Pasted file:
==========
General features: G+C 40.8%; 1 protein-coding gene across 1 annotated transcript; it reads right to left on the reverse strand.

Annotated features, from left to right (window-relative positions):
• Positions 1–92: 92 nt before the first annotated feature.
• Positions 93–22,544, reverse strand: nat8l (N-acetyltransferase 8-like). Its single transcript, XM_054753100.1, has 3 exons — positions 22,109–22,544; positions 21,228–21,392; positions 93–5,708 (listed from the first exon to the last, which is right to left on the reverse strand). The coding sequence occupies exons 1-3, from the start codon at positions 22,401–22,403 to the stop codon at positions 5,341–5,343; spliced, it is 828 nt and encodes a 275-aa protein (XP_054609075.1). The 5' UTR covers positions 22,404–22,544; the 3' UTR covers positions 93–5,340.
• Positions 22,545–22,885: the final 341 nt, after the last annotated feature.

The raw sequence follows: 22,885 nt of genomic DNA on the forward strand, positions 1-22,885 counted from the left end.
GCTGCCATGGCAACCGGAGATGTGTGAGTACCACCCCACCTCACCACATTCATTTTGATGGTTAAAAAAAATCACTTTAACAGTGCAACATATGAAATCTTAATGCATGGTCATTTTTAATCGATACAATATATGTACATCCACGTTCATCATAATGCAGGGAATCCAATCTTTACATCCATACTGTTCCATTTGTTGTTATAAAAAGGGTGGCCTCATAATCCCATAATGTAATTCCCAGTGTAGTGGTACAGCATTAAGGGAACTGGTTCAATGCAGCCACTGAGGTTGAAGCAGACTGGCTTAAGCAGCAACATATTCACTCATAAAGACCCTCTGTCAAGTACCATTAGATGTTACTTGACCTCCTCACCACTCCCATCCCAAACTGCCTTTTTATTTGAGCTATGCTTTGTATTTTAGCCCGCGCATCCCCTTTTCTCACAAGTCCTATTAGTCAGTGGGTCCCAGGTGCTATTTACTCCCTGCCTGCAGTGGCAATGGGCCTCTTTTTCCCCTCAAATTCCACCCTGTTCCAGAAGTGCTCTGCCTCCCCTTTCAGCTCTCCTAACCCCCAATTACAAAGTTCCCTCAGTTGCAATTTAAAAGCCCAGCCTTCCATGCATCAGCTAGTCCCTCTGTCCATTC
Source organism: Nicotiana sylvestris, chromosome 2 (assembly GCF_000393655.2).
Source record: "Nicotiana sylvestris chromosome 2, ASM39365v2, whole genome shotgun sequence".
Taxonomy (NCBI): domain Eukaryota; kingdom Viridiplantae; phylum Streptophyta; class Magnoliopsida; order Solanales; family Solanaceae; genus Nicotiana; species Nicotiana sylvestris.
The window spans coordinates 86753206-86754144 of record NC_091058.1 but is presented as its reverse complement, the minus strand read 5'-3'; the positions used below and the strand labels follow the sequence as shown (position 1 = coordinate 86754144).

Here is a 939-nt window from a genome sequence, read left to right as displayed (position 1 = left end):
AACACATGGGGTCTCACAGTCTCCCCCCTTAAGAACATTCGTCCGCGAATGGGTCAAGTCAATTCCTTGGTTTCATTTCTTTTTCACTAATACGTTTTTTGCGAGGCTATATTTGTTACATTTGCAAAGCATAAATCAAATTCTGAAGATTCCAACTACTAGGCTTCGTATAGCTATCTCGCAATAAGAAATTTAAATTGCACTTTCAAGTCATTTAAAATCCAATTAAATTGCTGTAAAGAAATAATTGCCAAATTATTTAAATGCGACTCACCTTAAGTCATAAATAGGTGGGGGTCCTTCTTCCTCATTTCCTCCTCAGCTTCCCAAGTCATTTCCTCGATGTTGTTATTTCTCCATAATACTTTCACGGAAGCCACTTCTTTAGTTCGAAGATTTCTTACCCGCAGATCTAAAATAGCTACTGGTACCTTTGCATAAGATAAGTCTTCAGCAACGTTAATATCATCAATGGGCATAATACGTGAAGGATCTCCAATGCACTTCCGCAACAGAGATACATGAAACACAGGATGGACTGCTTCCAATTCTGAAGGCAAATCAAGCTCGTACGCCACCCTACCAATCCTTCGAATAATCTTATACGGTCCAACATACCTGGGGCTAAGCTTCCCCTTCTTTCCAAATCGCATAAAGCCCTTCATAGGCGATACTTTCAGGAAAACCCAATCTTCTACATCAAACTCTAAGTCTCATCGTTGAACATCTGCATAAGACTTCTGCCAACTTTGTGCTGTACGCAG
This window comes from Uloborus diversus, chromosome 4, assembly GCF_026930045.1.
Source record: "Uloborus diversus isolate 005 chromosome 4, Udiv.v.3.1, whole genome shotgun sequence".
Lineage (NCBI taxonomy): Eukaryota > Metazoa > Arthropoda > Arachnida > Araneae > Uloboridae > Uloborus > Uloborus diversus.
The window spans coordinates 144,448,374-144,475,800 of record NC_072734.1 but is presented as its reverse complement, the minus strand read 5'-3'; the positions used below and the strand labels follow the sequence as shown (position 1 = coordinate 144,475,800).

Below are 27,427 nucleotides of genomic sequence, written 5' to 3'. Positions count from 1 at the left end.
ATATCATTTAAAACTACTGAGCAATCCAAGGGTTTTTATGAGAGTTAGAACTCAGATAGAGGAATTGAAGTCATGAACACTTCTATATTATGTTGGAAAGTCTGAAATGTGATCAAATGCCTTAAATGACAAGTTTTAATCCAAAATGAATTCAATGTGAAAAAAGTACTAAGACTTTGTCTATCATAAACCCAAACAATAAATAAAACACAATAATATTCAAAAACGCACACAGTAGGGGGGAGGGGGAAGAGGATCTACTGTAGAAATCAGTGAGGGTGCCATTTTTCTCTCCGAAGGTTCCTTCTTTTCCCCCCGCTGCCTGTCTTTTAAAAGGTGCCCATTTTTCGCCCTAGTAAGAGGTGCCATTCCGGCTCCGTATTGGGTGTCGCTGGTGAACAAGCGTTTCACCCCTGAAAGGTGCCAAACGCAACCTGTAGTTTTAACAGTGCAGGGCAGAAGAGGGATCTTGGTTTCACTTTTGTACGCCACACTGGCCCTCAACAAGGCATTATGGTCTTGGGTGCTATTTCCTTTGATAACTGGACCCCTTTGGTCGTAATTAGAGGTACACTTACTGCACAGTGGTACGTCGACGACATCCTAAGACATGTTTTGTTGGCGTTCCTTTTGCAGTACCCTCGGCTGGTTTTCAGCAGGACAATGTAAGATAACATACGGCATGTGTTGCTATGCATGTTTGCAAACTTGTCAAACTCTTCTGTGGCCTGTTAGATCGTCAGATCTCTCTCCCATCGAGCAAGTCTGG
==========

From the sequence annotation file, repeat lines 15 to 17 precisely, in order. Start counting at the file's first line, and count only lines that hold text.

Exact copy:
Source record: "Uloborus diversus isolate 005 chromosome 4, Udiv.v.3.1, whole genome shotgun sequence".
Lineage (NCBI taxonomy): Eukaryota > Metazoa > Arthropoda > Arachnida > Araneae > Uloboridae > Uloborus > Uloborus diversus.
The window spans coordinates 144,448,374-144,475,800 of record NC_072734.1 but is presented as its reverse complement, the minus strand read 5'-3'; the positions used below and the strand labels follow the sequence as shown (position 1 = coordinate 144,475,800).